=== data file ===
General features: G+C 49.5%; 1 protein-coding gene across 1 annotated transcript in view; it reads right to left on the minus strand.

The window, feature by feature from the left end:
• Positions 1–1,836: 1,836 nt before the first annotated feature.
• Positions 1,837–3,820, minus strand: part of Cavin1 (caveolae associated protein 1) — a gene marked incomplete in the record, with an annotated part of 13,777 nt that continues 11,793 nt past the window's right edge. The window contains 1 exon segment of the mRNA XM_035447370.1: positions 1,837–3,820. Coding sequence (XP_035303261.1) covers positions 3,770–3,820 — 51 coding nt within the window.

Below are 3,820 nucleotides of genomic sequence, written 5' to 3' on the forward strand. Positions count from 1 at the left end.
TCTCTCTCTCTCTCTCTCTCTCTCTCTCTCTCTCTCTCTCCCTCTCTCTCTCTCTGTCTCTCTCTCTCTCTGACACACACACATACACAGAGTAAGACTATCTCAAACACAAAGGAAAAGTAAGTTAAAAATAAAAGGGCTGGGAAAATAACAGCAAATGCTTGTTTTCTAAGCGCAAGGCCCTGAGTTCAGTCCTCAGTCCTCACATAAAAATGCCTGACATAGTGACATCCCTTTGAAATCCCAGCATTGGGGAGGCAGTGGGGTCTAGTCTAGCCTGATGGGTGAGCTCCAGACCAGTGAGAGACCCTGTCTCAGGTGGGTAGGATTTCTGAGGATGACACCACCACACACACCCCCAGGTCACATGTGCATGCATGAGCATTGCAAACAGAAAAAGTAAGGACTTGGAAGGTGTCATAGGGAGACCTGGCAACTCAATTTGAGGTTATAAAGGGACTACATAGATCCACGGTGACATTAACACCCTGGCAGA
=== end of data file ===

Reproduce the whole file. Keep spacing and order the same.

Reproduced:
General features: G+C 49.5%; 1 protein-coding gene across 1 annotated transcript in view; it reads right to left on the minus strand.

The window, feature by feature from the left end:
• Positions 1–1,836: 1,836 nt before the first annotated feature.
• Positions 1,837–3,820, minus strand: part of Cavin1 (caveolae associated protein 1) — a gene marked incomplete in the record, with an annotated part of 13,777 nt that continues 11,793 nt past the window's right edge. The window contains 1 exon segment of the mRNA XM_035447370.1: positions 1,837–3,820. Coding sequence (XP_035303261.1) covers positions 3,770–3,820 — 51 coding nt within the window.

Below are 3,820 nucleotides of genomic sequence, written 5' to 3' on the forward strand. Positions count from 1 at the left end.
TCTCTCTCTCTCTCTCTCTCTCTCTCTCTCTCTCTCTCTCCCTCTCTCTCTCTCTGTCTCTCTCTCTCTCTGACACACACACATACACAGAGTAAGACTATCTCAAACACAAAGGAAAAGTAAGTTAAAAATAAAAGGGCTGGGAAAATAACAGCAAATGCTTGTTTTCTAAGCGCAAGGCCCTGAGTTCAGTCCTCAGTCCTCACATAAAAATGCCTGACATAGTGACATCCCTTTGAAATCCCAGCATTGGGGAGGCAGTGGGGTCTAGTCTAGCCTGATGGGTGAGCTCCAGACCAGTGAGAGACCCTGTCTCAGGTGGGTAGGATTTCTGAGGATGACACCACCACACACACCCCCAGGTCACATGTGCATGCATGAGCATTGCAAACAGAAAAAGTAAGGACTTGGAAGGTGTCATAGGGAGACCTGGCAACTCAATTTGAGGTTATAAAGGGACTACATAGATCCACGGTGACATTAACACCCTGGCAGA